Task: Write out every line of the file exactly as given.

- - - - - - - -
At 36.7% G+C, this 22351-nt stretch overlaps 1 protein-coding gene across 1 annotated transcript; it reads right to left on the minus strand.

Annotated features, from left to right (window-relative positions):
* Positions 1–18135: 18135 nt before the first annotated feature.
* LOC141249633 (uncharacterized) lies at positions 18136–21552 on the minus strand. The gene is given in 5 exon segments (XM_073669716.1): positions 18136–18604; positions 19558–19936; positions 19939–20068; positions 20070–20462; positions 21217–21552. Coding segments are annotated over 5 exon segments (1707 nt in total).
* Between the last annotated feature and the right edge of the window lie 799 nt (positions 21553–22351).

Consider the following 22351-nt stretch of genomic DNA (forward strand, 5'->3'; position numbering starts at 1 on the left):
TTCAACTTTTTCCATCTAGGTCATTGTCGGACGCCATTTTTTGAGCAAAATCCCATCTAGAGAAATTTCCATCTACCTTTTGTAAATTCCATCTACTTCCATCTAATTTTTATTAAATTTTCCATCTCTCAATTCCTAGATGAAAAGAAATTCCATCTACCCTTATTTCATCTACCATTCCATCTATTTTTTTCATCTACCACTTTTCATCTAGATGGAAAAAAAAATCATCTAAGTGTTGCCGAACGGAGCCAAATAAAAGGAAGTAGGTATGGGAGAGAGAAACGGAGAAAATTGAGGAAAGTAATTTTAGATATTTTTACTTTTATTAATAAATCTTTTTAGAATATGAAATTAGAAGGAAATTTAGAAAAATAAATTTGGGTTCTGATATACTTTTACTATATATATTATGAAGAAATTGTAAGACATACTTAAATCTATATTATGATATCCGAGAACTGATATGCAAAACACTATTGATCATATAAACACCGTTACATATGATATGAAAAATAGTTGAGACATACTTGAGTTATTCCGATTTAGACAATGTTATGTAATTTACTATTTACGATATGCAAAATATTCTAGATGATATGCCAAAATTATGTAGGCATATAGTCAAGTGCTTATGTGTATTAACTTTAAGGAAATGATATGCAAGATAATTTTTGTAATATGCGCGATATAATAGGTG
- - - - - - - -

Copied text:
At 36.7% G+C, this 22351-nt stretch overlaps 1 protein-coding gene across 1 annotated transcript; it reads right to left on the minus strand.

Annotated features, from left to right (window-relative positions):
* Positions 1–18135: 18135 nt before the first annotated feature.
* LOC141249633 (uncharacterized) lies at positions 18136–21552 on the minus strand. The gene is given in 5 exon segments (XM_073669716.1): positions 18136–18604; positions 19558–19936; positions 19939–20068; positions 20070–20462; positions 21217–21552. Coding segments are annotated over 5 exon segments (1707 nt in total).
* Between the last annotated feature and the right edge of the window lie 799 nt (positions 21553–22351).

Consider the following 22351-nt stretch of genomic DNA (forward strand, 5'->3'; position numbering starts at 1 on the left):
TTCAACTTTTTCCATCTAGGTCATTGTCGGACGCCATTTTTTGAGCAAAATCCCATCTAGAGAAATTTCCATCTACCTTTTGTAAATTCCATCTACTTCCATCTAATTTTTATTAAATTTTCCATCTCTCAATTCCTAGATGAAAAGAAATTCCATCTACCCTTATTTCATCTACCATTCCATCTATTTTTTTCATCTACCACTTTTCATCTAGATGGAAAAAAAAATCATCTAAGTGTTGCCGAACGGAGCCAAATAAAAGGAAGTAGGTATGGGAGAGAGAAACGGAGAAAATTGAGGAAAGTAATTTTAGATATTTTTACTTTTATTAATAAATCTTTTTAGAATATGAAATTAGAAGGAAATTTAGAAAAATAAATTTGGGTTCTGATATACTTTTACTATATATATTATGAAGAAATTGTAAGACATACTTAAATCTATATTATGATATCCGAGAACTGATATGCAAAACACTATTGATCATATAAACACCGTTACATATGATATGAAAAATAGTTGAGACATACTTGAGTTATTCCGATTTAGACAATGTTATGTAATTTACTATTTACGATATGCAAAATATTCTAGATGATATGCCAAAATTATGTAGGCATATAGTCAAGTGCTTATGTGTATTAACTTTAAGGAAATGATATGCAAGATAATTTTTGTAATATGCGCGATATAATAGGTG